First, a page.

We could discuss the Bible’s silence about this event from several perspectives, but from a legal perspective, the only thing that counts, is that the documentary evidence it provides, does not support the accusation made.

Legally this is a neutral event equivalent to “sorry your honour, I can offer no testimony, or information that speaks directly to the issue of the Battle of Qarqar itself.”

Using this lack of testimony to their advantage, historians make a presumption (attempting to prove a point without evidence), that this silence results from a deliberate tampering with the evidence; that the redactors deliberately omitted the details of this event.

This allegation is made without any direct, circumstantial or corroborative evidence indicating that the accusation is true. It has no foundation or support in law, and is unacceptable in a court of Law. “He who accuses, must prove” their allegation.

The allegation is made based upon a presumption that despite its demonstrable inaccuracies, and failure to find corroboration in any other evidence, the Kurkh Stele of Shalmaneser III is a reliable witness and ought to be accepted as authentic and reliable.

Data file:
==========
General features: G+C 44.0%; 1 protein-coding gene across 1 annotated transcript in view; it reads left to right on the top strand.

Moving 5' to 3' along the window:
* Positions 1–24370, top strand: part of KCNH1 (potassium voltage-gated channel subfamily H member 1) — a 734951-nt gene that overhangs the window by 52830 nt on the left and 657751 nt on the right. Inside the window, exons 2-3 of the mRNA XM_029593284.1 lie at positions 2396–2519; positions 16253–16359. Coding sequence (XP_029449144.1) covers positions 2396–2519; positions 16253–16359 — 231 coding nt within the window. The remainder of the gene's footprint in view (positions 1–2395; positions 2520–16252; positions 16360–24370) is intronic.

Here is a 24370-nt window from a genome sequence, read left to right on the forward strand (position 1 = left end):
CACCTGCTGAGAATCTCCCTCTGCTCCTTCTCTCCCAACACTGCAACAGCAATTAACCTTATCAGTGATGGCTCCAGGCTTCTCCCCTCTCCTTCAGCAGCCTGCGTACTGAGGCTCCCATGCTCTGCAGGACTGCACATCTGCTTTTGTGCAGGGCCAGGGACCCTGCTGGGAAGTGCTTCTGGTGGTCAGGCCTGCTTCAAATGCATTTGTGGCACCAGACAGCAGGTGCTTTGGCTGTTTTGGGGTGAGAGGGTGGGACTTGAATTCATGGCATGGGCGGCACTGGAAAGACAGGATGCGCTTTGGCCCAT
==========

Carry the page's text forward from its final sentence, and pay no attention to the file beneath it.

But one cannot argue from silence. This argument is fallacious and completely unacceptable in a court of law. While it is always possible that the lack of any biblical record indeed indicates that the redactors chose not to include it, it is equally true and possible that the failure to include this event indicates that there was no such event to record during Ahab’s lifetime.

While no expert can legally prove that the record of Ahab’s actual involvement is definitely true and accurate, given what is known of the inaccuracies in these Assyrian records, it can be legally proved that there is reasonable doubt as to the probable reliability of the Kurkh Stele’s identification of Ahab.

b) Circumstantial Evidence

The biblical narrative is direct archaeological documentary evidence, and while it may not provide ‘Direct Evidence’ for or against Ahab’s participation at Qarqar, it does however provide ‘Circumstantial Evidence’ against it.

The Kurkh Stele identifies Ahab at the battle of Qarqar in 853 BC and The Black Obelisk of Shalmaneser identifies Jehu as the King in Israel who paid tribute to him in 841 BC.

Between these two events 12 years transpire, however the biblical chronologies indicate quite clearly that between the death of Ahab and the succession of Jehu, 14 solar years elapse. (Actually Jehu ascended in 849 BC – so that there were only 4 years in which to fit the 14 years mentioned. This is a matter for a different article).

If Jehu ascended in 842-41 BC, as most academics commonly state (albeit unsubstantiated), then Ahab must have died in 856-55 BC, two to three years prior to the battle of Qarqar.